• For some teens, concentration and focus can be helped by a small dose of stimulant (methylphenidate or amphetamine), being mindful of other issues such as appetite and sleep.
  • Referral to Physical therapy for head and neck stretching. Referral for cognitive rehabilitative therapy (found with occupational or speech language therapy) can help with organization and functional skills post-concussion.  If you have a dedicated concussion center in your area, they will have these resources.
  • Return to physical activity is a slow process and using activity pacing is very useful. It is a difficult subject to explain but there is a series of You Tube videos done by a teenager with chronic pain that helps teens to figure out the concept. She discusses how to assess what is their current activity tolerance, how to set goals and reach them in a sensible measured way.  I put a link to these videos in the resources. YouTube videos on activity pacing
  • Finally, mood issues, irritability, anxiety and depression are a part of post-concussion syndrome. As the headache improves, this can improve also.  But as the duration of the symptoms continues, it is not uncommon for these kids to really get down and feel hopeless, or get very anxious about ever catching up in school and life. The most important thing is to be vigilant and refer to appropriate psychological clinicians as soon as you notice that the teen is having a difficult time. Explaining that feeling down and anxious can be a part of the post-concussion recovery and getting help them keep on the recovery track.

Awareness about the consequences of concussion is becoming much more mainstream. Less familiar is the effect of concussion is for those kids who already have baseline headache disorders. We owe it to our patients to be aware of the impact and support our families through this tough situation.

The Impact of concussion on teens with headache

There is much evidence and information in the literature about the general effect of concussion on kids and teens.  Most pediatric practices and schools use specific protocols for concussion recovery and these plans generally work well. Unfortunately, for patients with headache, the story of recovery can be quite different.  In this post, I would like to discuss the impact of concussion/mild head trauma on patients with a headache history.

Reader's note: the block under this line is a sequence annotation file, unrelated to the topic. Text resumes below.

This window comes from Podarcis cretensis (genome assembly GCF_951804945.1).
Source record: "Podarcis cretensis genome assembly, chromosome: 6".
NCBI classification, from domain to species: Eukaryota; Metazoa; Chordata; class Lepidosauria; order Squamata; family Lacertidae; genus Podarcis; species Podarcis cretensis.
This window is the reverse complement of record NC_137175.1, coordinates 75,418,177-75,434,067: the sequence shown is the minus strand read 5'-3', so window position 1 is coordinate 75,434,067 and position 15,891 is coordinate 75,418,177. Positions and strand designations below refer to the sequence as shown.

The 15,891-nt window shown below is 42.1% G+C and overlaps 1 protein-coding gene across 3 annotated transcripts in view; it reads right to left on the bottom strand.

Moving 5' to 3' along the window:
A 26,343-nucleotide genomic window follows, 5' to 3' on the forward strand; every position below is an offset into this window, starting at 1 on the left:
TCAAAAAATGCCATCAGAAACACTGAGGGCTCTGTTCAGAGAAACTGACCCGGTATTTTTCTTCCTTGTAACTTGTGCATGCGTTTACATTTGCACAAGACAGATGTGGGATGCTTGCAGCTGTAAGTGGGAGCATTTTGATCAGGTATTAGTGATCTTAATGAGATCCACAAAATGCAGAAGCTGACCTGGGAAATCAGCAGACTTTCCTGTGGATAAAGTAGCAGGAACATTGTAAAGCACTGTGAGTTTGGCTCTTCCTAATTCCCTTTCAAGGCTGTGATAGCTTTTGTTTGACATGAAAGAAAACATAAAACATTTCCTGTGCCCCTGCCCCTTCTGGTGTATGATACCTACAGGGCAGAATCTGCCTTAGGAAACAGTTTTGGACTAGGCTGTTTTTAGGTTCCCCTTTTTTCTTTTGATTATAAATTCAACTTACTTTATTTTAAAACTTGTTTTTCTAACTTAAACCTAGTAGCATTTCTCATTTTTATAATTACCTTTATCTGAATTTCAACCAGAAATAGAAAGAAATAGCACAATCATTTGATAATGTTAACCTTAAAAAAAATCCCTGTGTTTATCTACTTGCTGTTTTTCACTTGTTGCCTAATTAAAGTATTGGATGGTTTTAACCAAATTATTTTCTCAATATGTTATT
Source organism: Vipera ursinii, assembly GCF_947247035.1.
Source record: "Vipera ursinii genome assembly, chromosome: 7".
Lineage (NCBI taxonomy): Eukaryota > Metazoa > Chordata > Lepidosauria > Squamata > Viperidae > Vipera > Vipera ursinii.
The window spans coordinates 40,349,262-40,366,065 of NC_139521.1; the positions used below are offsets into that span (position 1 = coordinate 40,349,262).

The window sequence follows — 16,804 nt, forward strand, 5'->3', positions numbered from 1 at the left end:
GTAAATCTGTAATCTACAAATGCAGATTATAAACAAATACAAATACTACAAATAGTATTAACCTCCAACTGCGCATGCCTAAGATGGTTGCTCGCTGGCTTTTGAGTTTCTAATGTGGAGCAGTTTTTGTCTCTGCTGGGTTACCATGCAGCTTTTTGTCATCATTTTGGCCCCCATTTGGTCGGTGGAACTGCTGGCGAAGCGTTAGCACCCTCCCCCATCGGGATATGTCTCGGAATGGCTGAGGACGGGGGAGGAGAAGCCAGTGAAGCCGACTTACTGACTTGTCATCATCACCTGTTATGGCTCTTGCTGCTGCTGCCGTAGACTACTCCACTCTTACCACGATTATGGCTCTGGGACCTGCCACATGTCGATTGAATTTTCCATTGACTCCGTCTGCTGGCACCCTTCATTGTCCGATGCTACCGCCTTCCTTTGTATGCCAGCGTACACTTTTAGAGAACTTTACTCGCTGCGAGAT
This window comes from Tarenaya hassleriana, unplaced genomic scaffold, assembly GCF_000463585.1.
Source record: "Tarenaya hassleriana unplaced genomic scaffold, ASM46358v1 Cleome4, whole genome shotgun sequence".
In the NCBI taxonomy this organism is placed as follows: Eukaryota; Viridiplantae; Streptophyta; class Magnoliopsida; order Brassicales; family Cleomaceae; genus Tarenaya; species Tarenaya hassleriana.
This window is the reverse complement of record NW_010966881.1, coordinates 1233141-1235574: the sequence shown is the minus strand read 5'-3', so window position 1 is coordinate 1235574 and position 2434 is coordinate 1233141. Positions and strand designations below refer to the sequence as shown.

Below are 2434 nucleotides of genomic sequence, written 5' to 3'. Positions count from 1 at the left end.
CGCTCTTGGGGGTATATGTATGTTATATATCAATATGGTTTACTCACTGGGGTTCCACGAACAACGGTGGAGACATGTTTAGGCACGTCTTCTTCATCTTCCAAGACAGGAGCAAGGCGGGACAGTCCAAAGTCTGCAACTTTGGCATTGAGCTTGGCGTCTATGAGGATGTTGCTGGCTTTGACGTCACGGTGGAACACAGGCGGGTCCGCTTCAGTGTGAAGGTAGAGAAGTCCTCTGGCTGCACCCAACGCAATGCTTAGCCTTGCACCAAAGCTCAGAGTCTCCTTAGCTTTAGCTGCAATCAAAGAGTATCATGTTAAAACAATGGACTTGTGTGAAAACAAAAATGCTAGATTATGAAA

A concussion happens when there is an impact injury to the skull that mildly damages the brain tissue, causing bruising and swelling. Immediate symptoms of a concussion can include a loss of consciousness, confusion, amnesia, nausea, vomiting, headache or dizziness. Some signs of a concussion may not appear for several hours after the injury and may persist for several days or weeks.

Post-concussion symptoms are caused by both physiologic and psychological factors from the effect of brain trauma. Physically, symptoms can be caused by structural damage to the brain or disruption of the neurological messaging system, triggered by impact. Psychological factors can be involved, since many of the symptoms, including headache, dizziness and sleep disruption, can also be attributed to depression, anxiety or PTSD.

Healthy teens generally recover from their concussions within a reasonable amount of time, especially if they follow the usual post-concussion guidelines, instituting cognitive and physical rest for a period of time. Depending on the severity of the injury, recovery can be complete within 3-4 weeks, with a gradual return to function.

Unfortunately, teens with a headache history (migraine, tension-type, new daily persistent headache) have a much more difficult time with their recovery. In fact, migraine is a risk factor for prolonged concussion recovery. Even when the head blow is quite mild, kids with headache tend to be much more symptomatic, diagnosed with a concussion. Whether it is a true ‘concussion’ or not, these patients have significant symptoms consistent with concussion. And they are much more at risk for developing post-concussion syndrome.

Post-concussion syndrome (PCS) is a condition in which the symptoms of a concussion persist for weeks, months or years. Symptoms of PCS include:

  • Headache: recurrent or constant mild to severe headache pain
  • Sleep: disruption, insomnia, daytime fatigue.
  • Mood: anxiety, irritability, depression, confusion
  • Sensory Alterations: blurred or double vision, slurred speech, altered sense of smell or taste, tinnitus or hearing loss, photophobia and phonophobia
  • GI complaints: nausea, vomiting, decreased appetite
  • Balance issues: unsteadiness, lightheadedness, dizziness or vertigo
  • Cognition: forgetfulness, misplacing common items, difficulty concentration and focus, comprehension and reading